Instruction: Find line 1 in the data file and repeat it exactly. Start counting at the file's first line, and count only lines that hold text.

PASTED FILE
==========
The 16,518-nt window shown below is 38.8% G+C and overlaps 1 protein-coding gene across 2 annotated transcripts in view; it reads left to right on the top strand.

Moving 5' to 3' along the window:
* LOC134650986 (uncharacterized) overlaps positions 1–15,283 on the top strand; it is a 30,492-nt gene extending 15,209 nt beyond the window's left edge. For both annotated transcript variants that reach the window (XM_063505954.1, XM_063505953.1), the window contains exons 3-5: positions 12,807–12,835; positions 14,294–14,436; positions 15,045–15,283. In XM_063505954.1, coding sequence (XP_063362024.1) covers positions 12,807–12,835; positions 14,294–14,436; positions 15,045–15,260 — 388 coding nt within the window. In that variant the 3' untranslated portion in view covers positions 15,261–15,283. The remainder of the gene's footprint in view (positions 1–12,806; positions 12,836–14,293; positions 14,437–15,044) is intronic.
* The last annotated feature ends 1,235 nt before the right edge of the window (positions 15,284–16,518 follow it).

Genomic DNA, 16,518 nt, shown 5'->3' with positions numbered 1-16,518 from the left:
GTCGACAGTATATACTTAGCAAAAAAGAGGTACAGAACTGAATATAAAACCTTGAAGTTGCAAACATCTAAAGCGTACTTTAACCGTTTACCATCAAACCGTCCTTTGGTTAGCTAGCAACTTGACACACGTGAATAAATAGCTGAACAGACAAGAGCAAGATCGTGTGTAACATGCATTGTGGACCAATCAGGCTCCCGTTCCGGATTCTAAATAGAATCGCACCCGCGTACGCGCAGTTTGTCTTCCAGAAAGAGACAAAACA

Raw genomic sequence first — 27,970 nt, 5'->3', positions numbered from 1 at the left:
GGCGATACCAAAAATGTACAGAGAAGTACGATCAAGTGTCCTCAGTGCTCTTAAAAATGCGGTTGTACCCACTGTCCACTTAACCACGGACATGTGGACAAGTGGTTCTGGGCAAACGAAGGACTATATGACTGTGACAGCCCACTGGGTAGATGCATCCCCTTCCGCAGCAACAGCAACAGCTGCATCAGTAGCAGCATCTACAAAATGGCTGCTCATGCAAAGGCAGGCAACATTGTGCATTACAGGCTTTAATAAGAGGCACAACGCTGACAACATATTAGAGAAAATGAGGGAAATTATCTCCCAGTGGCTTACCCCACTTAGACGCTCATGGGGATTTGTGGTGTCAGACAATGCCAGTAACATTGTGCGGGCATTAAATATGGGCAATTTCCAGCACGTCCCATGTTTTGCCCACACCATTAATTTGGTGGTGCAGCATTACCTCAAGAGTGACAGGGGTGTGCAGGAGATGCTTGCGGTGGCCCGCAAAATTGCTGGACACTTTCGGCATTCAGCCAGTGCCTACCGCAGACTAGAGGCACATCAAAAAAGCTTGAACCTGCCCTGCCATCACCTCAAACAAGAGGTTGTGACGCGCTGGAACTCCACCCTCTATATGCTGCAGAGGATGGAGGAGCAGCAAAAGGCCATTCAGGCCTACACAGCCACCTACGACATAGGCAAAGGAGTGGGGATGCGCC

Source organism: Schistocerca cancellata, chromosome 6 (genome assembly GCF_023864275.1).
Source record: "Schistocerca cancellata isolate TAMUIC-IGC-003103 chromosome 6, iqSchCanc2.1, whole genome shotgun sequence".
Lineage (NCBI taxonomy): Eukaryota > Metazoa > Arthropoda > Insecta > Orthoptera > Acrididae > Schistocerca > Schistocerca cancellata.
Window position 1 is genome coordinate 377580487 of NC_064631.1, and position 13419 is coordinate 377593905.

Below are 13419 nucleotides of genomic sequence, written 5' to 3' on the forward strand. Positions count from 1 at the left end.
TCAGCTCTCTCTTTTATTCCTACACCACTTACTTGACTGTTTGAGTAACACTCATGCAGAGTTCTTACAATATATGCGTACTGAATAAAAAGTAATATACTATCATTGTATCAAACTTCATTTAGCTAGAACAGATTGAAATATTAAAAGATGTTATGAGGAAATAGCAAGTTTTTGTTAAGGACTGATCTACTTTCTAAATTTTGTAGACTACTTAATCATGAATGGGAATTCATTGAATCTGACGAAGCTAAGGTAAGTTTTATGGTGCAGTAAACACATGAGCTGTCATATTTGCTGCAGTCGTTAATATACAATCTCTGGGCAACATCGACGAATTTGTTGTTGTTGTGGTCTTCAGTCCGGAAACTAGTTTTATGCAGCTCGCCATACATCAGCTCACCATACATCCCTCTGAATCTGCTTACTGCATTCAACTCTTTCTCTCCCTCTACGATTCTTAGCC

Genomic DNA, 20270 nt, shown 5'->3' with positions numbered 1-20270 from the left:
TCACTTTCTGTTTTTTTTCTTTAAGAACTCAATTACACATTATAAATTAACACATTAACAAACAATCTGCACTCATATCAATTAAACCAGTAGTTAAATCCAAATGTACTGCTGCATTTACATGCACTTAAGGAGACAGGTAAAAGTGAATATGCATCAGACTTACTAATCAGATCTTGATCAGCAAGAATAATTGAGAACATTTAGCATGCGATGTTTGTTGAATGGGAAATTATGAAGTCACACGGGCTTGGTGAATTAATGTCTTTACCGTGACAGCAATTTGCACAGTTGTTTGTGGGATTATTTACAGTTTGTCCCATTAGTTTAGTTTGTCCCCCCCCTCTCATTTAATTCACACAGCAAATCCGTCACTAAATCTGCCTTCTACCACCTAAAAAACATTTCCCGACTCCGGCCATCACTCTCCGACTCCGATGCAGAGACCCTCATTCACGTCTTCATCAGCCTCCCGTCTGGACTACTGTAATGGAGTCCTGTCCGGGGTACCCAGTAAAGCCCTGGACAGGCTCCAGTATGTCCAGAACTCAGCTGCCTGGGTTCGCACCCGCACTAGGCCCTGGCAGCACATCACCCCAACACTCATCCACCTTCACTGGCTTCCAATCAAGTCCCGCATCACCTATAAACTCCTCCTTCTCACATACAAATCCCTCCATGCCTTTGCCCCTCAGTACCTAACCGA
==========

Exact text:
The 16,518-nt window shown below is 38.8% G+C and overlaps 1 protein-coding gene across 2 annotated transcripts in view; it reads left to right on the top strand.